The old man leans back in his chair and peeks through the window. He lifts a hand to catch the waitress’s attention but she is busy serving a young couple at the far end of the café. No matter, he can wait, there is still time. There’s always plenty of time. No more time for you though. He coughs, a dry hack which rips through his lungs setting his chest on fire. It doesn’t last too long and he is relieved when nothing comes up. He grabs a bunch of napkins anyway. Lucky this time; maybe not so much the next.
He takes out his pocket watch and squints at the lid. ‘To the end…’ he mumbles. His eyes are too weak these days to read the engraving but he knows it’s there. He put it there after all. Or did he? He stares off into the distance trying to recall but if the memory was ever there, it is now gone, lost to the sands of time. There are things he does know though. He knows that the watch used to belong to his father… no, wait, that’s not true either. He tries to recall his face but that too is gone. All memories now are mixed, faces merged, words fumbled. He closes his eyes. There was something he used to say. Something important. Think dammit! A voice comes rumbling out of the void: as long as you wear this watch, you will never run out of time. The old man smiles to himself as he places the watch on the table. He had always found that an unusual thing to say. Until, that is, he found out what it meant.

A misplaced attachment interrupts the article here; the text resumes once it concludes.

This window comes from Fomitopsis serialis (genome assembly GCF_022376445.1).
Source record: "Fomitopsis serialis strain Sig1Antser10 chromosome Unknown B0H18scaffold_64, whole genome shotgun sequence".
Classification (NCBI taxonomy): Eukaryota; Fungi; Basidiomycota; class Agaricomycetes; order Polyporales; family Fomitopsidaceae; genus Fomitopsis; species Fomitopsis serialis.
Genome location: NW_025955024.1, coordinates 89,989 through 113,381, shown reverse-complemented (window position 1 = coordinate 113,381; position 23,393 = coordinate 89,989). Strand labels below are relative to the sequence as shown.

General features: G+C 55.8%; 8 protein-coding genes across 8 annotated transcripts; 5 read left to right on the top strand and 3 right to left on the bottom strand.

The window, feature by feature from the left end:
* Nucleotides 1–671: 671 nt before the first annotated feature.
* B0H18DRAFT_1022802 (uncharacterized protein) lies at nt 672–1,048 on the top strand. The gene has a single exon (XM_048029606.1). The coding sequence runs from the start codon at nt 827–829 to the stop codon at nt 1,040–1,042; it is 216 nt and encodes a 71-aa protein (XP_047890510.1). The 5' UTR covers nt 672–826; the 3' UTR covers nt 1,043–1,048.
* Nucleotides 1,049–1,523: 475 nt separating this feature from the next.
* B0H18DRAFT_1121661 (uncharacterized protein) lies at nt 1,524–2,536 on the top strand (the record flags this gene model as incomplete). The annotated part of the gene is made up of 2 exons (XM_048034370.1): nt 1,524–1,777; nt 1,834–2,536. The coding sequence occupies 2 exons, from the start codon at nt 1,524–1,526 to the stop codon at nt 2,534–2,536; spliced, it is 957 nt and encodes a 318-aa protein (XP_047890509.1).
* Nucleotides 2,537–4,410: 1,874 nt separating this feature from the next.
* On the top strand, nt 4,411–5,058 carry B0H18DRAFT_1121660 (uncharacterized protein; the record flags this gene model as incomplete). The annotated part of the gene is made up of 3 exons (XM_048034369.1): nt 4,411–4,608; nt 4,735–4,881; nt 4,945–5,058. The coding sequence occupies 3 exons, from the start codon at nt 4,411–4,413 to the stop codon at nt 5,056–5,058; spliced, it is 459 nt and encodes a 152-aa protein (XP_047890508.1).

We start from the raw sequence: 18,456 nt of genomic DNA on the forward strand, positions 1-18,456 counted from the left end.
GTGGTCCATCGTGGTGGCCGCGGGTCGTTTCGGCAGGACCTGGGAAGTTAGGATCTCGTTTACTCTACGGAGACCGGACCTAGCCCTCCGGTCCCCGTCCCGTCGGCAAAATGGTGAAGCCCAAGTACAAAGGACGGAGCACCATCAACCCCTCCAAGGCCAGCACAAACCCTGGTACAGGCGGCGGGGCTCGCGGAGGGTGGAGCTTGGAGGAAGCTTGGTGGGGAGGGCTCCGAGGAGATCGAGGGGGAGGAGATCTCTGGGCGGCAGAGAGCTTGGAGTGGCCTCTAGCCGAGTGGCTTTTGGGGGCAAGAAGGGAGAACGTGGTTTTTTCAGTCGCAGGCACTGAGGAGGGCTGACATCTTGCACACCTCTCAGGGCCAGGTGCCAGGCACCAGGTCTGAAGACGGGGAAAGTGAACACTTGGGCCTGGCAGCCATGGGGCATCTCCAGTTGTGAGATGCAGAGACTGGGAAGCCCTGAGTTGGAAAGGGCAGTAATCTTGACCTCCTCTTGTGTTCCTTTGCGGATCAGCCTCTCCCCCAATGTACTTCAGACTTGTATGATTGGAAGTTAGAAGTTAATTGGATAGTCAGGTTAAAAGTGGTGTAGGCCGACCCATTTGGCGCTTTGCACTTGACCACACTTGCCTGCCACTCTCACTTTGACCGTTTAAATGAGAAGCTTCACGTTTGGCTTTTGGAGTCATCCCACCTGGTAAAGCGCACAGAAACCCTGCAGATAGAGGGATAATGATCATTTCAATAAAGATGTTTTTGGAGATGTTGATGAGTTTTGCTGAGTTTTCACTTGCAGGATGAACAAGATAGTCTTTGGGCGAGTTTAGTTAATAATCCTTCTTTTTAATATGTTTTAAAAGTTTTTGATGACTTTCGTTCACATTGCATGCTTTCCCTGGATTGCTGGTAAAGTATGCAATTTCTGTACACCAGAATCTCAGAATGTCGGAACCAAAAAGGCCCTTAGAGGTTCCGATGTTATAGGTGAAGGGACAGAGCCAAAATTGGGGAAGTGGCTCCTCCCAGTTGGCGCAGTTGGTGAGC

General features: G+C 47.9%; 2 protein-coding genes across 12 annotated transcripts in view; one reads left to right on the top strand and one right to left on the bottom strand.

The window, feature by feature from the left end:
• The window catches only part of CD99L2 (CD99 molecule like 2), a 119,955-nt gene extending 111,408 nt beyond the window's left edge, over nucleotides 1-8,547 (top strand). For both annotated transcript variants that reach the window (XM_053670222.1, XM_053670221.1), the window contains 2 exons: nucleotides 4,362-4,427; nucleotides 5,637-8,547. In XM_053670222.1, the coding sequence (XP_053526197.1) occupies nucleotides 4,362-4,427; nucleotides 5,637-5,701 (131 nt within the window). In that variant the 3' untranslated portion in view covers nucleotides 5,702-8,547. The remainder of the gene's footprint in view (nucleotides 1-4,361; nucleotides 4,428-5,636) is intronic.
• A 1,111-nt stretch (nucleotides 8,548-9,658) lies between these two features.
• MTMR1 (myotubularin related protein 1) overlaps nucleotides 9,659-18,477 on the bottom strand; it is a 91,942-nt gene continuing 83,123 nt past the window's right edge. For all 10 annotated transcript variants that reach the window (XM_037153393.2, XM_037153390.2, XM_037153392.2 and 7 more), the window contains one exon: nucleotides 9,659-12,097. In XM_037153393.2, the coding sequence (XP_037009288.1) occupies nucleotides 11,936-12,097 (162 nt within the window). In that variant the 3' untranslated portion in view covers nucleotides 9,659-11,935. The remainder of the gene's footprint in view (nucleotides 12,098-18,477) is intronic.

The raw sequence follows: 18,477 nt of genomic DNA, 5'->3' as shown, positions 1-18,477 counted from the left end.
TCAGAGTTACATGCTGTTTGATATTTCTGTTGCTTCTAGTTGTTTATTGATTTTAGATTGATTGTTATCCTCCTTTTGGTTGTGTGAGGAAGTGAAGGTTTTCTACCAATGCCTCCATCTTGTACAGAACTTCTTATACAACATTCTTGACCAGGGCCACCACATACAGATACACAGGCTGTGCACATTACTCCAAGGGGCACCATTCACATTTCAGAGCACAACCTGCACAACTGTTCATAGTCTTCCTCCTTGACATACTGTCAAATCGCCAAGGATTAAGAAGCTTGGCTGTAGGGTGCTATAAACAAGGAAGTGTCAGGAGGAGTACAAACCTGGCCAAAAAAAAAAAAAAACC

He stretches his legs under the table and hears the familiar popping of old joints. You’re old, his body tells him. C’mon, let’s just go, we’re tired. The man rubs his knees. Just a little longer, just a little longer. He catches his reflection in the dusty window, and for a moment, he thinks that it’s somebody else staring back. In his mind, he is still the strapping young fellow that used to party till four and still get up at 8am to work ten hours at the institute. Now all he sees are watery eyes, gnarled hands, and speckled skin. He is a spectre of everything that once was and all that will be.
He looks at his watch again. This time he doesn’t try to catch the waitress’s attention. Something else is about to happen.
A car pulls up and two masked men with rifles emerge. The old man tilts his hat forward and focuses on his watch. He keeps his eyes on the second hand as it ticks away, each passing moment forever changing the lives of those around him. He knows what’s going to happen of course. Gunshots, followed by pitiful screams, give way to slamming doors and the sound of tires digging into the earth. It’s all over as quickly as it began.
The old man pushes a button in the side of the watch and enters the restaurant. He walks slowly, taking care to step over the broken glass and lives that lay scattered across the floor. He stops beside a table and bends down. Cowering underneath is a young boy. The man smiles and takes out the watch. He presses it into the boy’s hands.
As long as you wear this, you will never run out of time.
Story written by Shane O’Halloran. Forever in Time originally published by AntipodeanSF, March 2019. This story has been selected for preservation by the National Library of Australia – view archived version here.